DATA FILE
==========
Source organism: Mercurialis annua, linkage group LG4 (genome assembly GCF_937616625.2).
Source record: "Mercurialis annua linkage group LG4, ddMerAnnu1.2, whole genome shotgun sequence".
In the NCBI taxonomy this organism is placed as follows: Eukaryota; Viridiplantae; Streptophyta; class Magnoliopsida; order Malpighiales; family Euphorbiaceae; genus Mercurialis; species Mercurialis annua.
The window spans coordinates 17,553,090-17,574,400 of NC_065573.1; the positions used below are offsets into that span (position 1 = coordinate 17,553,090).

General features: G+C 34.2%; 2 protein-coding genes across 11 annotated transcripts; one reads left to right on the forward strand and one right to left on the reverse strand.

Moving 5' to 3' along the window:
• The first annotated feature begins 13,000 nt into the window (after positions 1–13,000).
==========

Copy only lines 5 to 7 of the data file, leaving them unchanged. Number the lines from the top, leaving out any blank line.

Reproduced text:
General features: G+C 34.2%; 2 protein-coding genes across 11 annotated transcripts; one reads left to right on the forward strand and one right to left on the reverse strand.

Moving 5' to 3' along the window:
• The first annotated feature begins 13,000 nt into the window (after positions 1–13,000).